Category Archives: 1955

2018 In Review – Part 2.

When I started doing DVD and Blu-Ray commentaries, it no longer felt appropriate to survey the best DVD and Blu-Ray releases of the year. So, as a substitute (maybe a poor one), here’s a reminder of a few things we were treated to this year. We’ll let all the praise, complaints or ranking come from you in the comments. Part 1 can be found over at 50 Westerns From The 50s.

This was a banner year for old sci-fi and horror movies making their way to Blu-Ray. From what we’re hearing so far, next year might be the same for noir and crime pictures. Anyway, here’s some of 2018’s bounty — a few of which I’m still working on proper reviews of.

The Thing (From Another World) (1951)
This is one of the all-time favorite movies. I find something new in it every time I see it — a line, a look, a particular setup, the music, a new appreciation for the guy who did the fire stunt. It’s always something — and that, to me, is one of the requirements for a Great Movie. Warner Archive worked long and hard on this one, and I’m in their debt for sure.

The Hammer Draculas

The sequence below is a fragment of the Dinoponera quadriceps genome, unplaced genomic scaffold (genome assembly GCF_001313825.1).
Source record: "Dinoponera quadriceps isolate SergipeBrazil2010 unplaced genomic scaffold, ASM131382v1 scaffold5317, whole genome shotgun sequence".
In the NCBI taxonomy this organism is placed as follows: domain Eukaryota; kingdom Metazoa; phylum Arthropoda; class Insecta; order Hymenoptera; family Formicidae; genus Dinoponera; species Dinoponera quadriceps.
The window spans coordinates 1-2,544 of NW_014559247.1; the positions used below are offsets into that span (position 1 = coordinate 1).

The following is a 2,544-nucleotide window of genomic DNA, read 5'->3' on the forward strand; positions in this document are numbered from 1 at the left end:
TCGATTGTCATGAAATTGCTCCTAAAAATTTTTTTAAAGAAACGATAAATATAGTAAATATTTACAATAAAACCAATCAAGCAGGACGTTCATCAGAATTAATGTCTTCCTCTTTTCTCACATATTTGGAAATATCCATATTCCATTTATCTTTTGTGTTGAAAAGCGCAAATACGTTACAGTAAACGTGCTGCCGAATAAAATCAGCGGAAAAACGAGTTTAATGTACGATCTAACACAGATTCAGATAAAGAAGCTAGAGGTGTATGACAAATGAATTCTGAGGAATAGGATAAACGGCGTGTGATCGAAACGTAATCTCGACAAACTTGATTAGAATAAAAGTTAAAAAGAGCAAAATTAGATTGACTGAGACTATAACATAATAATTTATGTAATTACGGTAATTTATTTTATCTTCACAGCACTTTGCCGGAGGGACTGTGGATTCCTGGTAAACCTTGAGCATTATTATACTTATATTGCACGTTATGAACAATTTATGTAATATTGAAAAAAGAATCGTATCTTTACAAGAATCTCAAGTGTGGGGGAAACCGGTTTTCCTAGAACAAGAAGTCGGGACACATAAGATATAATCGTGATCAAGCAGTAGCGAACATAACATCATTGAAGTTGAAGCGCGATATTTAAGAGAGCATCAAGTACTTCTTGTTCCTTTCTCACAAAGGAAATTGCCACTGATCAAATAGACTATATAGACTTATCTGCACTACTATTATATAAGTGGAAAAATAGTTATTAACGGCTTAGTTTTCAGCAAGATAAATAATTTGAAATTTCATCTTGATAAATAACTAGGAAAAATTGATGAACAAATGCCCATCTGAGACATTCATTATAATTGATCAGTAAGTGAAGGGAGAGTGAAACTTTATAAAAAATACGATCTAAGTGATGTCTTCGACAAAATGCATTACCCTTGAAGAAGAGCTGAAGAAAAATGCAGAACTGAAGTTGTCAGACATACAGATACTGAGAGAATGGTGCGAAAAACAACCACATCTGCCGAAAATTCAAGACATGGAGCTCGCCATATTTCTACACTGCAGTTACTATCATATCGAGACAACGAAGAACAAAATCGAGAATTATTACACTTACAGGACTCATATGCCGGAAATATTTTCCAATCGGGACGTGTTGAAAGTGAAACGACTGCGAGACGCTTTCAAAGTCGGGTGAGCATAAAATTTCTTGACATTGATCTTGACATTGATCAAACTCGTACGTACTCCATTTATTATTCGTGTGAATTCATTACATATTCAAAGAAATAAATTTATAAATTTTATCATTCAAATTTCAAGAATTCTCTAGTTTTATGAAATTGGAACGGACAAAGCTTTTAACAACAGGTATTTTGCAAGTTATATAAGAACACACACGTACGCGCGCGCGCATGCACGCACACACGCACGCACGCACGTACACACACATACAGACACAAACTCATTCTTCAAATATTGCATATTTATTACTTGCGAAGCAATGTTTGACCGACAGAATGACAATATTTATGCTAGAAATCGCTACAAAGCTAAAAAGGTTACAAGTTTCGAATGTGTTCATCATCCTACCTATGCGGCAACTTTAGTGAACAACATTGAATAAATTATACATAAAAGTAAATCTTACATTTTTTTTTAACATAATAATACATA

It’s like there was some sorta Monster Movie Summit, and it was decreed that the Hammer Dracula series would be given its due on Blu-Ray. Warner Archive did a lot of the heavy lifting with Horror Of Dracula (1958), Dracula A.D. 1972 (1972) and The Satanic Rites Of Dracula (1974). In the meantime, Scream Factory came through with Dracula – Prince Of Darkness (1966). Taste The Blood Of Dracula (1970) hit Blu-Ray a few years ago. That leaves Scars Of Dracula (197) as the only Hammer Dracula picture not available on Blu-Ray. Who’s gonna step up to the plate for that one?

The Hammer goodness wasn’t limited to the Dracula pictures. Mill Creek included some Hammer pictures in their twin-bill sets, some of the best values in all of home video. Hammer Films, William Castle, Ray Harryhausen — there’s some good stuff in those sets.

The Creature From The Black Lagoon Complete Legacy Collection
That’s quite a name for a set that only includes three movies. But what movies they are — the first two, anyway. And they’re in both widescreen 2-D and 3-D.

Gun Crazy (1949)
Joseph H. Lewis hit it out of the park with Gun Crazy (1949). So did his cast — and this year, with a stunning Blu-Ray, so did Warner Archive.

Invasion Of The Body Snatchers (1956)
Don Siegel making it to Blu-Ray is always a reason to celebrate, and this is one of his many milestones. Over the years, we’ve all put up with some pretty shoddy-looking stuff when it comes to this incredible movie. Olive Films’ Blu-Ray is a huge improvement.

The Tingler (1959)
It’s hard to pick between this one and House On Haunted Hill (1958) for my favorite William Castle movie. Scream Factory did a wonderful job with this one, and they’ve given us other Castle pictures as well.

Dark Of The Sun (1968)
Warner Archive has been hinting around about this one on Blu-Ray for a while. It’s beautiful — and still one of the damnedest movies I’ve ever seen.